Some notes from the chapter “Why Are So Many People Out of Work?” We all have reasons or suspicions about the above question. Some of my opinions such as the raising of GDP in the emerging countries, I believe, have a substantial impact on the effect of manufacturing in the U.S. in particular. However, as we continue to innovate hopefully and move our IT efforts forward in the manufacturing area as well as our entire economy, we will see significant progress in our wealth creation and stay comfortably ahead of other countries. Some interesting quotes from this chapter:
From page 49:
“The more that an endeavor requires inference about the mind state of others, the more the intelligent machines will require human aid. We humans do have our talents.”
From page 53:
“But for men, from 1969 to 2009, as measured, it appears that wages for the typical or median male earner have fallen by about 28 percent. I’ve seen attempts to dispute these numbers, but the result remains embarrassing: Brookings Institution researcher Scott Winship, for instance, argues that since 1969 the truth is that male wages have fallen by “only” 9 percent. That’s still a dismal record.”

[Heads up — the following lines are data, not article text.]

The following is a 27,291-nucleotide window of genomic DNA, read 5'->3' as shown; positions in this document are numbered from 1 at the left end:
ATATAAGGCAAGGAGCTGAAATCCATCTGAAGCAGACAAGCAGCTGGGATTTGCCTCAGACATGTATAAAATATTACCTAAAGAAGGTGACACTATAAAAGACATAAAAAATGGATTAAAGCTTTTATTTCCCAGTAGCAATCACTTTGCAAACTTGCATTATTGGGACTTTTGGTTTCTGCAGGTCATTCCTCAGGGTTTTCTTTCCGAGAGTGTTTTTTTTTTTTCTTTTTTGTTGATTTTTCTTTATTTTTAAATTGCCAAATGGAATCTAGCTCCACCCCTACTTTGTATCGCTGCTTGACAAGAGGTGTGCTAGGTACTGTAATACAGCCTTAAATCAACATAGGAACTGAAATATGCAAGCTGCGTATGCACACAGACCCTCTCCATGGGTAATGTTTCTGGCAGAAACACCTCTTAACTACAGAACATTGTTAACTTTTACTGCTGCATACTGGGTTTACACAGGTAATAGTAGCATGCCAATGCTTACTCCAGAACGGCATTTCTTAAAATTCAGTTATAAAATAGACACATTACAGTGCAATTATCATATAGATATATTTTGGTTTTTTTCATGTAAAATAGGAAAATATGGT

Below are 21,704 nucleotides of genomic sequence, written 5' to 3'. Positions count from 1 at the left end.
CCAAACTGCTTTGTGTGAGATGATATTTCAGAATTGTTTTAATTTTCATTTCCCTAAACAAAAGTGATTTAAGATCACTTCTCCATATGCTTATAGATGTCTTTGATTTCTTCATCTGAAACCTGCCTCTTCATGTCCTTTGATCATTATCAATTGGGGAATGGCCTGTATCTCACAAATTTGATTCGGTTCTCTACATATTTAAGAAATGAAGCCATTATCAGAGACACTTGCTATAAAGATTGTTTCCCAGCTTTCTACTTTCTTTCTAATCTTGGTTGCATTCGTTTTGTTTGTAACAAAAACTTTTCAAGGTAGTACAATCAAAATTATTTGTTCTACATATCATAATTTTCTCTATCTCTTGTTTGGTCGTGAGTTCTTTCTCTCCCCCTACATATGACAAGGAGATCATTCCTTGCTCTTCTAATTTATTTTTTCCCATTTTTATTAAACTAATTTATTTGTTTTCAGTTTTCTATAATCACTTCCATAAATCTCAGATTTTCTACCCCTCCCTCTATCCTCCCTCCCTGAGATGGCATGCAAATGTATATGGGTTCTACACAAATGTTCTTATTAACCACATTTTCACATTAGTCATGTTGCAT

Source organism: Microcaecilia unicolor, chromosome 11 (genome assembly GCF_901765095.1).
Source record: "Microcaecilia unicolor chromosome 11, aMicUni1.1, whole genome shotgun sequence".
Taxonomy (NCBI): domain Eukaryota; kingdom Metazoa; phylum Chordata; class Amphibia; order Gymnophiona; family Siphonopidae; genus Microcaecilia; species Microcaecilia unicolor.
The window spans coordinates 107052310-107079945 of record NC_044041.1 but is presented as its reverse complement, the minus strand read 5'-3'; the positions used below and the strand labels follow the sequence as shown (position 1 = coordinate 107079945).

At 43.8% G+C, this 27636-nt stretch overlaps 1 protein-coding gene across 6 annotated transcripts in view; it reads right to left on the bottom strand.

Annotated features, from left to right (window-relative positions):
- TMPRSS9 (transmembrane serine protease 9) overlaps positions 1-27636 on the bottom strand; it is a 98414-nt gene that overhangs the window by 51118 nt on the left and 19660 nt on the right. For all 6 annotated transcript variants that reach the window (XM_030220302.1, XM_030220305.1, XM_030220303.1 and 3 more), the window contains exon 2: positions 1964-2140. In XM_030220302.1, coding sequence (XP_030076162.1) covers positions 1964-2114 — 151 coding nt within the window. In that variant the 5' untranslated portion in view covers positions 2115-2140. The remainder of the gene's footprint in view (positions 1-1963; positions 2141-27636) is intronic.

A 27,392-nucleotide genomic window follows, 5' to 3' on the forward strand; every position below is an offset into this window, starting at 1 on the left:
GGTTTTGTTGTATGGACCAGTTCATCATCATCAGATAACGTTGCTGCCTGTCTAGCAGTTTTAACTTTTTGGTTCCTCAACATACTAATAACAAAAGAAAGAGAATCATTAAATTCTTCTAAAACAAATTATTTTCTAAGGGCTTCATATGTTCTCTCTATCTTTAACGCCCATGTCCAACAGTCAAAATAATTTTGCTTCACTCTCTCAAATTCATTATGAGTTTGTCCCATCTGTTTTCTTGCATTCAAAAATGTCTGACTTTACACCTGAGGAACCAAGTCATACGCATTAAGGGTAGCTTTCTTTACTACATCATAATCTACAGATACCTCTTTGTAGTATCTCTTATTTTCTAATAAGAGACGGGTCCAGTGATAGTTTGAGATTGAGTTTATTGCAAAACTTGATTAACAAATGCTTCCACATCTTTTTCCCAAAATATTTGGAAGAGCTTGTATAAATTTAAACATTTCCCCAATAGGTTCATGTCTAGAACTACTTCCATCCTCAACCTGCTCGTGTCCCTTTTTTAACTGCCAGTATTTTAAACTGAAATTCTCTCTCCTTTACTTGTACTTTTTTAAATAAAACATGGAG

And finally from page 59:
Some of the catches on why it will be difficult for laid-off workers to find these lower-paying jobs.
“A lot of those jobs are being created overseas. If the job does not require high and complex capital investment, the advantage to keeping that job in the United States is lower.”
A lot of Americans are not ready to take such jobs, either financially or psychologically. They have been conditioned to expect “jobs in the middle,” precisely the area that is falling away.”
“Through law and regulation, the United States is increasing the cost of hiring, whether it be mandated health benefits, risk of lawsuits, or higher minimum wages.”
I believe all the above information from the book is correct and it is imperative for us to move at warp speed to minimize the number of low-paying jobs in the United States through education, credentialing and future innovation.
- Tyler Cowen: Average Is Over (futurepundit.com)
- More From Average Is Over From Tyler Cowen (consilientinterest.com)
- Tyler Cowen: The Computer Better Off Without You? (futurepundit.com)
- Economist Tyler Cowen Explains Why The Future Will Be Awesome – For About 15% Of Us (businessinsider.com)
- Thoughts on “Average Is Over” by Tyler Cowen (justinyeater.wordpress.com)